SC History Trail

Intracoastal Waterway and Bridges

The final link of the famed 2,700 mile-long Intracoastal Waterway was completed in Horry County in 1936. Three historic bridges from the era may be viewed in Little River, at Pine Island, west of Myrtle Beach, and at Socastee.

Photo Gallery
Click icon to enlarge image. Use arrow keys or
click large picture to cycle through the gallery.


Intracoastal Waterway and Bridges
Little River, Pine Island and Socastee, SC
Add This Site to Your Itinerary
Site Description
The final link of the famed Intracoastal Waterway, which extends for 2,700 miles from Maine to Texas, is the section of the Waterway that traverses Horry County. The Intracoastal Waterway project through Horry County was dredged during the Great Depression as part of the Recovery Acts of President Franklin D. Roosevelt's New Deal. The route of the Intracoastal Waterway through Horry County followed a straight line from Little River to a point on the Waccamaw River near Bucksport. Much of the Waterway followed local creeks or went through swampland, but part of the route through Horry County required digging through some of the highest land on the Waterway.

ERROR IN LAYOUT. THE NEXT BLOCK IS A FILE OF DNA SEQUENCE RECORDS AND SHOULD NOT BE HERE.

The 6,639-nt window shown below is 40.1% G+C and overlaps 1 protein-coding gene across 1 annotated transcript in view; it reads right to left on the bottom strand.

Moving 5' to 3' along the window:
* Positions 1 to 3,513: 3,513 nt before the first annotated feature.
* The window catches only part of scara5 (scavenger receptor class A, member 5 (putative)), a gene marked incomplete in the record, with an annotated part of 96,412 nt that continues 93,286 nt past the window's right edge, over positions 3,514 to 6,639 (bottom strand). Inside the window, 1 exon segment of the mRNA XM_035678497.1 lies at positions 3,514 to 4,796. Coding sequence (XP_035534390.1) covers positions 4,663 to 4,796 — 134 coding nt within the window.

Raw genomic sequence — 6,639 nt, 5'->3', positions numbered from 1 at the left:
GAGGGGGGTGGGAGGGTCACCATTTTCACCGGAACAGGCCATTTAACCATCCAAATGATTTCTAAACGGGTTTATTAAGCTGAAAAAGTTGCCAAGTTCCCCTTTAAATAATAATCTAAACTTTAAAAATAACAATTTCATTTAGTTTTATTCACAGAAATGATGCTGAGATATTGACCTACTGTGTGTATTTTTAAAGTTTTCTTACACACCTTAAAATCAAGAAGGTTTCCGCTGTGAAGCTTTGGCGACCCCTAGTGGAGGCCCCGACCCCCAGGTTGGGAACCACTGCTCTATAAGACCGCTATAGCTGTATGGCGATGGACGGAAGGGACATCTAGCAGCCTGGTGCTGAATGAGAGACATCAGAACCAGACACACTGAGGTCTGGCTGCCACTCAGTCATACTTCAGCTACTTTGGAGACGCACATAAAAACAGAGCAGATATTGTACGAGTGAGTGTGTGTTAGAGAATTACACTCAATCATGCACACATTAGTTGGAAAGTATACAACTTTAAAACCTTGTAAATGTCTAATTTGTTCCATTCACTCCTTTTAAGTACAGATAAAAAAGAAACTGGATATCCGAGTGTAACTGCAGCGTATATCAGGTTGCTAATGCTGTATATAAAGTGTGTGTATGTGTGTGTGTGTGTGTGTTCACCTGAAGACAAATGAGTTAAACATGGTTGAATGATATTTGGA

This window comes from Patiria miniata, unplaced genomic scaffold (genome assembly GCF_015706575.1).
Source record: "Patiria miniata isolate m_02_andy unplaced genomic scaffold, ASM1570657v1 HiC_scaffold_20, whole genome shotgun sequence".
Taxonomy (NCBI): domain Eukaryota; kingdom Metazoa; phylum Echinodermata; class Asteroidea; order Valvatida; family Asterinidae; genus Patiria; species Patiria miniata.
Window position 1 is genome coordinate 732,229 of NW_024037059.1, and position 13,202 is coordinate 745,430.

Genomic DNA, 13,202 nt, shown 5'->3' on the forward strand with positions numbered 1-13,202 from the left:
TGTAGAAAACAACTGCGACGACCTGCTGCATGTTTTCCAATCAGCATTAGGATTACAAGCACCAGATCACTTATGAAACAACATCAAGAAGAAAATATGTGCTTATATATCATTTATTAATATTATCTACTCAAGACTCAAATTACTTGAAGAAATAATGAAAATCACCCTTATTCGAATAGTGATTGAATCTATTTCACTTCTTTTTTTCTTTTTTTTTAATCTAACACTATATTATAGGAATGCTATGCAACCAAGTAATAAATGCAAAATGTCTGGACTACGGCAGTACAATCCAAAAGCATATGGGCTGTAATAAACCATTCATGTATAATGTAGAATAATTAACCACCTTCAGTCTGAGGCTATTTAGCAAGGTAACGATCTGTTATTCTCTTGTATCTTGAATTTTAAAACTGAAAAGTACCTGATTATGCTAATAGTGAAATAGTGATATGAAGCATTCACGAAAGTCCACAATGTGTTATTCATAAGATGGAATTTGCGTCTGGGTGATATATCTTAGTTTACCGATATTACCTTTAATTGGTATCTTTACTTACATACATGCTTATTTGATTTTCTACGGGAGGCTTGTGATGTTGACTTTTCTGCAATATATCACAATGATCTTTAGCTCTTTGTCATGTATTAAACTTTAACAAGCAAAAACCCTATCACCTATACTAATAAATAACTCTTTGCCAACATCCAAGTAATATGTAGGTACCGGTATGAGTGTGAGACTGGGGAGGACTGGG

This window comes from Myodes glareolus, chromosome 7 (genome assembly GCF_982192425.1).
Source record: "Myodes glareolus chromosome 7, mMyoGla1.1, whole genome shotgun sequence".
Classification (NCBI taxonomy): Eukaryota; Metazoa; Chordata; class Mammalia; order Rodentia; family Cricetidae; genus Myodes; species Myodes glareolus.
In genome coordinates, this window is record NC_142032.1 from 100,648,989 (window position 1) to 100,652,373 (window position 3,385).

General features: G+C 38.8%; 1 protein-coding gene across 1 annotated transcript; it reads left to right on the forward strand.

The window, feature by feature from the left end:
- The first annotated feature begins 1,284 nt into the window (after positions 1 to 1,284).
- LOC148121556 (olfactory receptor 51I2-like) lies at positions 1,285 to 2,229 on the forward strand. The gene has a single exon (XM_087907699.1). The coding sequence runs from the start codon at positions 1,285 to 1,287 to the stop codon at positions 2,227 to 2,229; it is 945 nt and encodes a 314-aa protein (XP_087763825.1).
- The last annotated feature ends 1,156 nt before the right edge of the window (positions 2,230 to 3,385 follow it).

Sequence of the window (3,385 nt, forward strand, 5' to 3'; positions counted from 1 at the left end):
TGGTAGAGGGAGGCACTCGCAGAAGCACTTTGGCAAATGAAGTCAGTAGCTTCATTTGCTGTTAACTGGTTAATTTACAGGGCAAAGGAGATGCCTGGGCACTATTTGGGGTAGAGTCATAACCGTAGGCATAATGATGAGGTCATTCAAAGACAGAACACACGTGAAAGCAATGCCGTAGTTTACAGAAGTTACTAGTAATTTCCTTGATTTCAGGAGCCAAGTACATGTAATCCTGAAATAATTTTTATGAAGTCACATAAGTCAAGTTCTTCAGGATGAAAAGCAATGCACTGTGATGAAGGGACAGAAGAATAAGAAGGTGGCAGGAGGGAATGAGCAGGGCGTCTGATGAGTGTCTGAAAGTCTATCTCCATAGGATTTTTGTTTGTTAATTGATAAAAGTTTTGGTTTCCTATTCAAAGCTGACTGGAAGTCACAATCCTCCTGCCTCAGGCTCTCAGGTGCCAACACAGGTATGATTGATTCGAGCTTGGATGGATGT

The U.S. Army Corps of Engineers, which built the Intracoastal Waterway, erected mechanical swing bridges or draw bridges at Little River, Pine Island and Socastee. The Little River Swing Bridge is located where Sea Mountain Highway crossed the Waterway, adjacent to U.S. 17 / Highway 9 in Little River. The Pine Island Draw Bridge may be viewed from Waccamaw Boulevard where U.S. 501 crosses the Waterway, west of Myrtle Beach. When the local section - the last link in the Waterway - was completed in 1936, U.S. Secretary of the Interior Harold L. Ickes was the guest of honor at a gala dedication at the Socastee Swing Bridge. The historic bridge is located where Dick Pond Road crosses the Waterway, adjacent to Highway 544 and the modern Ben Thrailkill Bridge. It has been retooled and restored, but the original bridge tender's box from 1936 is still located on site. The original swing bridge is in place, and is part of the Socastee Historic District and the Socastee Driving Tour.